Or, the district could shift the stu­dents and build a 10-class­room ad­di­tion to Schwenksville El­e­men­tary, at a cost of about $5.6 mil­lion, ac­cord­ing to the re­port.

“Any re­dis­trict­ing will be chal­leng­ing,” said Rus­sell. “Things would be crowded for a pe­riod of time and we would be push­ing up against the max­i­mum num­ber for kids in a class­room.”

She said the district’s pol­icy calls for a range of 18 to 21 stu­dents per class from grades K through sec­ond; up to 24 for grades sec­ond through fourth; up to 26 for fifth grade and 30 for mid­dle school stu­dents.

An­other op­tion would be to shift all fifth grade stu­dents to the district’s two mid­dle schools, mak­ing them grades 5 through 8, close South and trans­form the re­main­ing three el­e­men­tary schools to grades K-4.

And lastly, the district is also look­ing at shift­ing all fifth- and sixth-grade stu­dents to Perkiomen Val­ley Mid­dle School West; all grades 7 and 8 to Perkiomen Val­ley Mid­dle School East and Ever­green, Skippack and Schwenksville el­e­men­tary schools would all house grades K-4.

At the mid­dle schools, “things would be tight for two years,” said Rus­sell, ex­plain­ing that af­ter that, pro­jec­tions show en­roll­ments de­creas­ing so class sizes would drop.

“We’re just try­ing to present you all with the full scope of pos­si­bil­i­ties,” she said.

Most re­dis­trict­ing would add about $315,000 a year to the bud­get in ad­di­tional bus­ing costs, said Rus­sell.

Speak­ers at Mon­day’s meet­ing had a va­ri­ety of re­ac­tions to the pro­pos­als, and sev­eral spoke in fa­vor of keep­ing and re­pair­ing South and at least one of whom thanked Rus­sell for hold­ing the meet­ing, which he de­scribed as “step­ping into the lion’s den.”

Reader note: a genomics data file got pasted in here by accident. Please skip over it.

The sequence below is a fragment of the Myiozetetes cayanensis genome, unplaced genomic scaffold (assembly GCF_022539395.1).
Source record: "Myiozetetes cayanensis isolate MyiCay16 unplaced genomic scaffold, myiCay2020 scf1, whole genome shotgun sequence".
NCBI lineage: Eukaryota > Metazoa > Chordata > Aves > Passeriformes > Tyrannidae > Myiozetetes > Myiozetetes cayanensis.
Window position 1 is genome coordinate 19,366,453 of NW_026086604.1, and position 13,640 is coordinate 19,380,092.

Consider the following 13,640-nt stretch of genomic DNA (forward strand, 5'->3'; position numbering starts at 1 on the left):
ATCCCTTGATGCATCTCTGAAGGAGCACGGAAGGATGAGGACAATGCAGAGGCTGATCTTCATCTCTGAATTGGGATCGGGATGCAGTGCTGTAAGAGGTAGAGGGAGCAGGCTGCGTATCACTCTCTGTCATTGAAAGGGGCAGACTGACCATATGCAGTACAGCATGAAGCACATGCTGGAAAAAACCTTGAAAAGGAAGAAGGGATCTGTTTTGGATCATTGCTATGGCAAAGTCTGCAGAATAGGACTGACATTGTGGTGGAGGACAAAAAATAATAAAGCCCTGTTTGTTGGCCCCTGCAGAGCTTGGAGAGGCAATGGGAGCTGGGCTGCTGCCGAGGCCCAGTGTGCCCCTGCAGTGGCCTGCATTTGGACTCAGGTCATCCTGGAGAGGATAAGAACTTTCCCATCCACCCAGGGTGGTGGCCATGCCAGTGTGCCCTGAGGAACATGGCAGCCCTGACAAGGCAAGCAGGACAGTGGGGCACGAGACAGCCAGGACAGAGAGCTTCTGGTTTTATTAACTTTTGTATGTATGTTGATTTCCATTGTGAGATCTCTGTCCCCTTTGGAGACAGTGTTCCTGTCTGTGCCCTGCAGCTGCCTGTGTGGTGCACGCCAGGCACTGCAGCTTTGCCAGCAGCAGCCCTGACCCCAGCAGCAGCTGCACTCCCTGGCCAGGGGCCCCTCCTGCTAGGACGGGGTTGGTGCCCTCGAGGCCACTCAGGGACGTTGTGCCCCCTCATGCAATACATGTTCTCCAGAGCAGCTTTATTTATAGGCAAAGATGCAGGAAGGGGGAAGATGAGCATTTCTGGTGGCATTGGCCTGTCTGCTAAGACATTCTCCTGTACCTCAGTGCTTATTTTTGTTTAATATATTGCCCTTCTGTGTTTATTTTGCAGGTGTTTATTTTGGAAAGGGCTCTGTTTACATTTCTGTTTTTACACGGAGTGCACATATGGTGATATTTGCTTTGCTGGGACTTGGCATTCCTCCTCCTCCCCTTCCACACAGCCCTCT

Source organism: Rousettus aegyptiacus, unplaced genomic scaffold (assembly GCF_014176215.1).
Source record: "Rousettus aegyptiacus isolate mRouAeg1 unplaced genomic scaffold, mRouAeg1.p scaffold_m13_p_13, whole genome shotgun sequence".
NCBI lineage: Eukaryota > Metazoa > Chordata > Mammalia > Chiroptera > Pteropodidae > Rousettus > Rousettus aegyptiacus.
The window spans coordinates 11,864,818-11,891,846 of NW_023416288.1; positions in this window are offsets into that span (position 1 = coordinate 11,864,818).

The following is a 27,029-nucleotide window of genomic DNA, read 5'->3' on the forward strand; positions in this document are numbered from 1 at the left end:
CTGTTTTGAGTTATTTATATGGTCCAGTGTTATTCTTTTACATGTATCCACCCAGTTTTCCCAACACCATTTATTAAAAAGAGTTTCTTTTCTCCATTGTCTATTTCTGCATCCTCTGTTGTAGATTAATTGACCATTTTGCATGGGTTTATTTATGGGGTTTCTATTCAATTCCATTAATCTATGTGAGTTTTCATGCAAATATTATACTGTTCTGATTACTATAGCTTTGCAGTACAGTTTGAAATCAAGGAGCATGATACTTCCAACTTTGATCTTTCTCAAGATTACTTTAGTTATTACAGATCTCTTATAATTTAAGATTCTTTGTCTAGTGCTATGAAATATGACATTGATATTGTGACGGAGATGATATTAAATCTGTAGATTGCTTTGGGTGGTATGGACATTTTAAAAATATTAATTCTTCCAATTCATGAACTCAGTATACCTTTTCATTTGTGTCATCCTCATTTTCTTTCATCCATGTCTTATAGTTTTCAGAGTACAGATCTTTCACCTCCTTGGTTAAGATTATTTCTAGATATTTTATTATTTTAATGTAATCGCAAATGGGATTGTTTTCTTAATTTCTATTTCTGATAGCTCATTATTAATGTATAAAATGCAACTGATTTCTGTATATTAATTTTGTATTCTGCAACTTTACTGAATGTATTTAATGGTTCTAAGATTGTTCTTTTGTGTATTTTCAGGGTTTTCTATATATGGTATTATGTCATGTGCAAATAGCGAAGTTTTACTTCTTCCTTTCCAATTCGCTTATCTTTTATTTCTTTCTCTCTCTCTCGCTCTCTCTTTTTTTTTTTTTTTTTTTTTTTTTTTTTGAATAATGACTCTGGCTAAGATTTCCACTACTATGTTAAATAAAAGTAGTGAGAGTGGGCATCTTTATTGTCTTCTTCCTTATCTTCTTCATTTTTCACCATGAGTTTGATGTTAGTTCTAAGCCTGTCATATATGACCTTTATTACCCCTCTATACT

“I don’t care about dol­lar signs, I care about the fu­ture of my kids,” said one par­ent to ap­plause from the crowd.

“We should not squeeze every inch out of every school and have our teach­ers lose their jobs, we have to think about our kids,” said an­other speaker.

“If you look at the School Per­for­mance Pro­file scores from 2013 for­ward, you will see that South is the sec­ond best per­form­ing school in the district on av­er­age,” said one par­ent, adding that any­thing other than pre­serv­ing the school will “dis­man­tle that learn­ing com­mu­nity. Does that make sense from a per­for­mance stand-point is my ques­tion?”

“We’re try­ing to look at this from all dif­fer­ent an­gles,” Rus­sell replied. “And we are not dis­miss­ing the points you just made.”

An­other par­ent ar­gued that her re­search shows “smaller, un­con­sol­i­dated schools al­ways per­form bet­ter aca­dem­i­cally” adding that “par­ents get lost in larger schools” and are less in­volved.

“You can find data to sup­port what­ever you want,” said an­other speaker, adding that the district must con­sider that chang­ing grade ar­range­ments in the schools may re­quire teach­ers to get new cer­ti­fi­ca­tions for which they will have to pay.

“The best bang for your buck is to fix South,” said one par­ent.

“I think there is so much emo­tion be­cause the com­mu­nity iden­ti­fies with its el­e­men­tary school,” said one par­ent, not­ing that South is a sell­ing point for those look­ing to buy in the Col­legeville and Trappe area.

Rus­sell stressed that “no de­ci­sions have been made” and said the pur­pose of the meet­ing was to gather in­put from the com­mu­nity.


South El­e­men­tary School was built in 1955. Of­fi­cials say the build­ing needs $2.5 mil­lion in re­pairs.

Newspapers in English

Newspapers from USA

© PressReader. All rights reserved.